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Dayton Daily News (Ohio)
The Cleveland Browns stadium is clad in the same kind of aluminum panels that were on the doomed Grenfell Tower in London.
In promotional brochures, a U.S. company boasted of the "stunning visual effect" its shimmering aluminum panels created in an NFL stadium, an Alaskan high school and a luxury hotel along Baltimore's Inner Harbor that "soars 33 stories into the air."
Those same panels - Reynobond composite material with a polyethylene core - also were used in the Grenfell Tower apartment building in London. British authorities say they're investigating whether the panels helped spread the blaze that ripped across the building's outer walls, killing at least 80.
The panels, also called cladding, accentuate a building's appearance and also improve energy efficiency. But they are not recommended for use in buildings above 40 feet because they are combustible. In the wake of last month's fire at the 24-story, 220-foot-high tower in London, Arconic Inc. announced it would no longer make the product available for high-rises.
Determining which buildings might be wrapped in the material in the United States is difficult. City inspectors and building owners might not even know. In some cases, building records have been long discarded and neither the owners, operators, contractors nor architects involved could or would confirm whether the cladding was used.
That makes it virtually impossible to know whether such structures as the Baltimore Marriott Waterfront hotel - identified by Arconic's brochures as wrapped in Reynobond PE - are actually clad in the same material as Grenfell Tower, which was engulfed in flames in less than five minutes.
At a Thursday news conference, Cleveland's chief building official confirmed that panels on the city-owned Cleveland Browns' football stadium are "similar if not identical" to those used on the doomed London tower, but said they pose "zero risk to the fans."
Thomas Vanover said the panels were installed differently and that the venue's overall cladding includes many materials.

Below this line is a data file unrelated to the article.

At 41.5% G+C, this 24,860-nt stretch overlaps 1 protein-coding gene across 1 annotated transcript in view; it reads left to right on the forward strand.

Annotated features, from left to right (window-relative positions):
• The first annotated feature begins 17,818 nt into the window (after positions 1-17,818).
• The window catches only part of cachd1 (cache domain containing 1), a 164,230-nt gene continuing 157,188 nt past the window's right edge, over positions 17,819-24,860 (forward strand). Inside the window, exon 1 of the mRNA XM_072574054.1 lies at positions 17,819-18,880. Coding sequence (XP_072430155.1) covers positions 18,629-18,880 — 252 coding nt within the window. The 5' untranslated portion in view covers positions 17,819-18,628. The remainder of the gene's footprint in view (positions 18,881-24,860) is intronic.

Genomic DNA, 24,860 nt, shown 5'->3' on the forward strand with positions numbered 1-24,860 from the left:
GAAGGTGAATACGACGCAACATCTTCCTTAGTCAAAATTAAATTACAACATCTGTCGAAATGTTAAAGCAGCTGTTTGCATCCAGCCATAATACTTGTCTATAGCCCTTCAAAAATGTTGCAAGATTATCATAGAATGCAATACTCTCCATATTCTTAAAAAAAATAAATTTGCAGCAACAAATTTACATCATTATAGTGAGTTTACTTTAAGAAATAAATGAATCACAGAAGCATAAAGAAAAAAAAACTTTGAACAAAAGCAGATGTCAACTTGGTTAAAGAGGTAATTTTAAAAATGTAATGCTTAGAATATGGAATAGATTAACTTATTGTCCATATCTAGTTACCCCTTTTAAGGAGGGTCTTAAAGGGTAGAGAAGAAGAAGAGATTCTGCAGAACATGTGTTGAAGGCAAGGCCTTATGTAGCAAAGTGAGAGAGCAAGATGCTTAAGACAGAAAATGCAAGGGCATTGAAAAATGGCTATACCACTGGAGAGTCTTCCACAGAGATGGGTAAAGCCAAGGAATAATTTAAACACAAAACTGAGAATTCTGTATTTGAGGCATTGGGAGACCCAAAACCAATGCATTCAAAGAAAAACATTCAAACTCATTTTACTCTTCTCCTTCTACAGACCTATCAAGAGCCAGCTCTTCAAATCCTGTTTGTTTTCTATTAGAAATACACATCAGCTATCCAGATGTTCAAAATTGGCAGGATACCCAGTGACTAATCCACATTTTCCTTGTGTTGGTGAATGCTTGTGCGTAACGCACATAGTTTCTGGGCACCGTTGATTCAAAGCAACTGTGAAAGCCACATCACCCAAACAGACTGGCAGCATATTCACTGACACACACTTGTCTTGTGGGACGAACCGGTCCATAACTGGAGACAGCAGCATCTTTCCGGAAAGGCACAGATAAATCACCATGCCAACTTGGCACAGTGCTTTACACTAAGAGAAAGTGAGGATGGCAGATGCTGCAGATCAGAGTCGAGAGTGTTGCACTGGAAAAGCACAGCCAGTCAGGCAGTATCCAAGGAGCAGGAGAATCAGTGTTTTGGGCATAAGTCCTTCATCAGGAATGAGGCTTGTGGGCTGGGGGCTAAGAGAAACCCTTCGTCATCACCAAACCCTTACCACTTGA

"From these panels and this installation, there's no risk of anything remotely close to the Grenfell tragedy," Vanover said.
The International Building Code adopted by the U.S. requires more stringent fire testing of materials used on the sides of buildings taller than 40 feet. However, states and cities can set their own rules, said Keith Nelson, senior project architect with Intertek, a worldwide fire-testing organization.
The National Fire Protection Association conducts fire-resistance tests on building materials to determine whether they comply with the international code. Robert Solomon, an engineer with the association, told the AP that the group's records show the U.S.-made Arconic panels never underwent the tests. For that reason, the group considered the products unsafe for use in buildings higher than 40 feet.
Tests conducted by the British government after the Grenfell fire found samples of cladding material used on 75 buildings failed combustibility tests. Solomon said the use of Reynobond PE on the Baltimore Marriott and Browns stadium in particular should be reviewed because of their height.
On buildings that are "higher than the firefighters' ladders," incombustible material must be used, Arconic advises in a fire-safety pamphlet. It warns that choosing the right product is crucial "in order to avoid the fire to spread to the whole building" and that fire can spread extremely rapidly "especially when it comes to facades and roofs."
No one has declared the U.S. buildings unsafe, nor has the U.S. government initiated any of the widespread testing of aluminum paneling that British authorities ordered after Grenfell.
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